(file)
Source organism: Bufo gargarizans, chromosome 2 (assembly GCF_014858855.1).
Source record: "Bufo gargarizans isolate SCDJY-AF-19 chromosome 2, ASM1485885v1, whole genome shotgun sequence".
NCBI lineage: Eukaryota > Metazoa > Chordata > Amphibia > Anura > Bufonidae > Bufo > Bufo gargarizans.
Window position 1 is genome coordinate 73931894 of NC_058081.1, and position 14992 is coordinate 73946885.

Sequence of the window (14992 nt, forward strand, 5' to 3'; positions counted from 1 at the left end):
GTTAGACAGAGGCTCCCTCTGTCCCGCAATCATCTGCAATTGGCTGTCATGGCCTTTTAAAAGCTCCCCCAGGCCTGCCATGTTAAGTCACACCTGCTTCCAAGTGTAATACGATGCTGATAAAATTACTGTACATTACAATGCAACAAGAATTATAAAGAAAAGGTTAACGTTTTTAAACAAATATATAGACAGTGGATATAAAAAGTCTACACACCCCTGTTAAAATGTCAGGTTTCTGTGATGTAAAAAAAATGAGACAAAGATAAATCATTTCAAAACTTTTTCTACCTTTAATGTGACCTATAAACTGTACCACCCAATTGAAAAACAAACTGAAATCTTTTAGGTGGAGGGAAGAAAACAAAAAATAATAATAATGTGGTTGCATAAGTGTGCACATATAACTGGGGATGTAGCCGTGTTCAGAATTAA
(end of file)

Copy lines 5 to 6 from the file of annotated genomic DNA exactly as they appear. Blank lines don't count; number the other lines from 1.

Sequence of the window (14992 nt, forward strand, 5' to 3'; positions counted from 1 at the left end):
GTTAGACAGAGGCTCCCTCTGTCCCGCAATCATCTGCAATTGGCTGTCATGGCCTTTTAAAAGCTCCCCCAGGCCTGCCATGTTAAGTCACACCTGCTTCCAAGTGTAATACGATGCTGATAAAATTACTGTACATTACAATGCAACAAGAATTATAAAGAAAAGGTTAACGTTTTTAAACAAATATATAGACAGTGGATATAAAAAGTCTACACACCCCTGTTAAAATGTCAGGTTTCTGTGATGTAAAAAAAATGAGACAAAGATAAATCATTTCAAAACTTTTTCTACCTTTAATGTGACCTATAAACTGTACCACCCAATTGAAAAACAAACTGAAATCTTTTAGGTGGAGGGAAGAAAACAAAAAATAATAATAATGTGGTTGCATAAGTGTGCACATATAACTGGGGATGTAGCCGTGTTCAGAATTAA